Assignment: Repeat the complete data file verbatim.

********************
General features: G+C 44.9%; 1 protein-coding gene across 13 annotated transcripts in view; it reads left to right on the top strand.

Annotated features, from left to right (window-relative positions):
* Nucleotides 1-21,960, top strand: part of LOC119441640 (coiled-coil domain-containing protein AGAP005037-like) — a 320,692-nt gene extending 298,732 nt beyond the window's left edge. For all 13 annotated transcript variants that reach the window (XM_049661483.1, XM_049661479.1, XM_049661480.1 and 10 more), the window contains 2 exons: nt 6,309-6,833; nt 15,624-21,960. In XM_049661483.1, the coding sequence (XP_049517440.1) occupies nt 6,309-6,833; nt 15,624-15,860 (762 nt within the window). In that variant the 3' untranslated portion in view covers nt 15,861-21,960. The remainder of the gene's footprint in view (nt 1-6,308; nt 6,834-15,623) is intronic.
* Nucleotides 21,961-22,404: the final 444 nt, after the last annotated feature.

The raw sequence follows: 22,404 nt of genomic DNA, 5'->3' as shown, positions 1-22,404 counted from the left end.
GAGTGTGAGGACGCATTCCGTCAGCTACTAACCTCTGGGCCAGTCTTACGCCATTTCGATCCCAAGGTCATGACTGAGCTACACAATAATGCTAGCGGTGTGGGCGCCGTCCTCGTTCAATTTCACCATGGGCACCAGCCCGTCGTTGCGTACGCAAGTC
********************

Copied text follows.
General features: G+C 44.9%; 1 protein-coding gene across 13 annotated transcripts in view; it reads left to right on the top strand.

Annotated features, from left to right (window-relative positions):
* Nucleotides 1-21,960, top strand: part of LOC119441640 (coiled-coil domain-containing protein AGAP005037-like) — a 320,692-nt gene extending 298,732 nt beyond the window's left edge. For all 13 annotated transcript variants that reach the window (XM_049661483.1, XM_049661479.1, XM_049661480.1 and 10 more), the window contains 2 exons: nt 6,309-6,833; nt 15,624-21,960. In XM_049661483.1, the coding sequence (XP_049517440.1) occupies nt 6,309-6,833; nt 15,624-15,860 (762 nt within the window). In that variant the 3' untranslated portion in view covers nt 15,861-21,960. The remainder of the gene's footprint in view (nt 1-6,308; nt 6,834-15,623) is intronic.
* Nucleotides 21,961-22,404: the final 444 nt, after the last annotated feature.

The raw sequence follows: 22,404 nt of genomic DNA, 5'->3' as shown, positions 1-22,404 counted from the left end.
GAGTGTGAGGACGCATTCCGTCAGCTACTAACCTCTGGGCCAGTCTTACGCCATTTCGATCCCAAGGTCATGACTGAGCTACACAATAATGCTAGCGGTGTGGGCGCCGTCCTCGTTCAATTTCACCATGGGCACCAGCCCGTCGTTGCGTACGCAAGTC